THE ELECTIONS may be over but now the winning candidate will have to deal with the consequences of a campaign dominated by populist irresponsibility. On Tuesday, President Anastasiades met Andreas Matsas, general secretary of the trade unions federation Sek, and, according to an official announcement, discussed the framework within which, the conditions that would allow the implementation of his election promises, would be created.
Payback time had arrived, just 48 hours after the election. Sek would not have publicly declared its support for Anastasiades without securing a host of pledges from him in exchange. The union boss went to the presidential palace to make sure Anastasiades would not forget his promises. Matsas said that the “structures of social dialogue, in the next five years, would work, to a larger extent, to the benefit of the workers and everything they were entitled to”. Sek would work to put right the injustices perpetrated against the workers, Matsas said.
The dialogue about the setting of the minimum wage would begin soon, said Matsas. This idea was brought to the campaign by Akel’s candidate, while Anastasiades decided it was a vote winner and adopted a slightly amended version. He announced there would be a different minimum wage for every sector, dependent on the sector’s robustness, rather than a universal one, to make this command economy measure seem a bit less irrational.
The government and the unions will now determine wages instead of the forces of demand and supply, reinforcing the view that the overwhelming majority of our politicians, including Anastasiades, have an Akel mind-set. The irony is that people voted for Anastasiades, primarily because they did not trust Akel’s candidate to manage the economy, and he will introduce a measure, setting wages by law, that only the communist party Central Committee would have thought of.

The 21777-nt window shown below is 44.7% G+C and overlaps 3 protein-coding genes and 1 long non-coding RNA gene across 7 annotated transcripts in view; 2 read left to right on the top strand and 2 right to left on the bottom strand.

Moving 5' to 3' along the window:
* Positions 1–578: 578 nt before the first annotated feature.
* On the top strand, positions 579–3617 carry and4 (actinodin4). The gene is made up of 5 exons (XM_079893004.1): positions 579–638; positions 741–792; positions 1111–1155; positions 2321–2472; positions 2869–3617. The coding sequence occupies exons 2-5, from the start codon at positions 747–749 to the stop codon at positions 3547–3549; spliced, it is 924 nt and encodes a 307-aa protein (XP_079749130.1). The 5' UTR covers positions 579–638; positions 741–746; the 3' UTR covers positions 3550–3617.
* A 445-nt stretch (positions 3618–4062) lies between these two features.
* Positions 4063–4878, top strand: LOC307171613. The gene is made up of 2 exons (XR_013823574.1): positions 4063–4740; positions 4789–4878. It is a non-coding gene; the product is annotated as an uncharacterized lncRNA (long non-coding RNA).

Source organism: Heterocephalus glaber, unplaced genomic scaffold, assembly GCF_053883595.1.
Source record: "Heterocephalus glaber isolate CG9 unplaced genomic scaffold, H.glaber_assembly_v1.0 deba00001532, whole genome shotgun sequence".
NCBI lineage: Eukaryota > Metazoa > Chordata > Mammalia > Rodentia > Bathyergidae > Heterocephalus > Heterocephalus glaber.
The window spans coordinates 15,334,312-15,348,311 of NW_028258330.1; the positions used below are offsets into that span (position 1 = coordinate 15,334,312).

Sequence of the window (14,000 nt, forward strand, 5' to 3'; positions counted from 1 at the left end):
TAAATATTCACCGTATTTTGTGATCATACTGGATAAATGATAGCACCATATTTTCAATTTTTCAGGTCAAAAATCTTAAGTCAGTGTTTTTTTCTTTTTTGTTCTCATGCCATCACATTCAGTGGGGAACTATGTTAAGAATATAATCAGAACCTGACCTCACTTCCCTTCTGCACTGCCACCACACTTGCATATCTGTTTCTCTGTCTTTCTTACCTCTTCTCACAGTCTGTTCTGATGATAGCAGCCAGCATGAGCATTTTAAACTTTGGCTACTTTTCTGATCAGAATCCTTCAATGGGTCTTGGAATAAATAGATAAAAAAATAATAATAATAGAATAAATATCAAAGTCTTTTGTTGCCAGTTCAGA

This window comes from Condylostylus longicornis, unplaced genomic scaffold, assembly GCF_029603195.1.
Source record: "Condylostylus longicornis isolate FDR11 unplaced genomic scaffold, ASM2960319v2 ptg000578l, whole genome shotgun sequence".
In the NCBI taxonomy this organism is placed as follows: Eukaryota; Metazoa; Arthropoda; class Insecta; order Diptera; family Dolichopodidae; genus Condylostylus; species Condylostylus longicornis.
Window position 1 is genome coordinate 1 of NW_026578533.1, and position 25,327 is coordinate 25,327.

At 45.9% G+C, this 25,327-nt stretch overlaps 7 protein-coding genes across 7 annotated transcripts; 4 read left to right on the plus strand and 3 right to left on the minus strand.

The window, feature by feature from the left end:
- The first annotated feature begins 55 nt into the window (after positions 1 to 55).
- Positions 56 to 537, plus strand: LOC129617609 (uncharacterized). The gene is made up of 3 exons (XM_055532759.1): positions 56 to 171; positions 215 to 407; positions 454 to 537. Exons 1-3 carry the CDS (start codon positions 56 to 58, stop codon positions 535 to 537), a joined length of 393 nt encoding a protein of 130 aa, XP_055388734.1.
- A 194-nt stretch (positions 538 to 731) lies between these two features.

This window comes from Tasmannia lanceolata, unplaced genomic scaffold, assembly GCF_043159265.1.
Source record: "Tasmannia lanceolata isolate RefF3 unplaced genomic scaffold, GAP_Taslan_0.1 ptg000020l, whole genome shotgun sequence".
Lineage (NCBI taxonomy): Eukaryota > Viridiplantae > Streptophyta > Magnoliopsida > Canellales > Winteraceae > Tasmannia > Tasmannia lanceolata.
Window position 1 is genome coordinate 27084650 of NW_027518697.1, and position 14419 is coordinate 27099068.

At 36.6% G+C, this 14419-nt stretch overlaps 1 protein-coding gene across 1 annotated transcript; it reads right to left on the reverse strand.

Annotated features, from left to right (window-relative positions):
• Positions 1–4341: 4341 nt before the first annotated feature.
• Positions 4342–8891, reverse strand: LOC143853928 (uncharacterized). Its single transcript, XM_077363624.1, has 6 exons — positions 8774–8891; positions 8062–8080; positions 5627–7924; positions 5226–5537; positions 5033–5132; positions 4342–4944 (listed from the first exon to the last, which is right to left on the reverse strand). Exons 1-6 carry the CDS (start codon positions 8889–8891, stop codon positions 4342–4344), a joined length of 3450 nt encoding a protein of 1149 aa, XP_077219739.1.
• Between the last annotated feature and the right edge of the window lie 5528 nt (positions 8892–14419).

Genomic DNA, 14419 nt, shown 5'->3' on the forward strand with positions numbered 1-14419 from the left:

What will he achieve with this measure apart from ingratiating himself to the unions? First, the government’s efforts to reduce unemployment will be dealt a blow, because businesses will be reluctant to hire new staff when their wage bill has increased by law. Second, the measure would discourage the opening of new small businesses that will be wary of having to pay the government-set minimum wage. Third, it would encourage some employers to hire workers on a part-time basis. Fourth, there may be a surge of undeclared work, which would mean workers would have few, if any rights. Fifth, businesses that are in trouble and struggling might close down if their wage bill increases.
Another question arises: who will determine the minimum wage in each sector of the economy? The labour ministry civil servants that invariably side with the unions in every industrial dispute and have no interest about the difficulties facing businesses? What will happen will be similar to the practices followed for collective agreements – the minimum wage (entry level) will be acceptable to the bigger, more robust companies of the sector, while putting the squeeze on smaller entities in a less healthy position.
The absurd thing is that all the parties, including the president’s, Disy, pay lip service to supporting small to medium enterprises (SME), which, they argue, are the backbone of the economy. Many of these businesses are struggling to meet their loan repayments and would have the added pressure of higher labour costs to deal with, which would push them deeper into trouble and reduce their prospects of survival.
What is worrying is that neither the Chamber of Commerce (Keve) nor the Federation of Employers and Industrialists (Oev) have taken a public stand about the president’s misguided plan. It would not be a surprise if they have decided to take part in the consultations for determining the minimum wages on the pretext that they would ensure these were low. This is not really the issue and these organisations that are supposedly the champions of the market economy should oppose state regulation of wages on principle. In a market economy, wages are determined by demand and supply, not by the government. A dynamic economy cannot thrive on labour market rigidities and distortions imposed by the state.
These rigidities, which were removed by the recession, are being brought back gradually, with the support of a populist president. At the beginning of the year a watered-down version of economically indefensible Cost of Living Allowance was re-introduced, but we are sure in a year or two the government will agree to restore it to its old destructive form. The minimum wage might also be set at a relatively low level, but how long will it take for the union to demand that it is increased? The Sek boss made clear what the union objectives were and Anastasiades, acting like an Akel president, is helping achieve them, regardless of the harm they will cause the economy.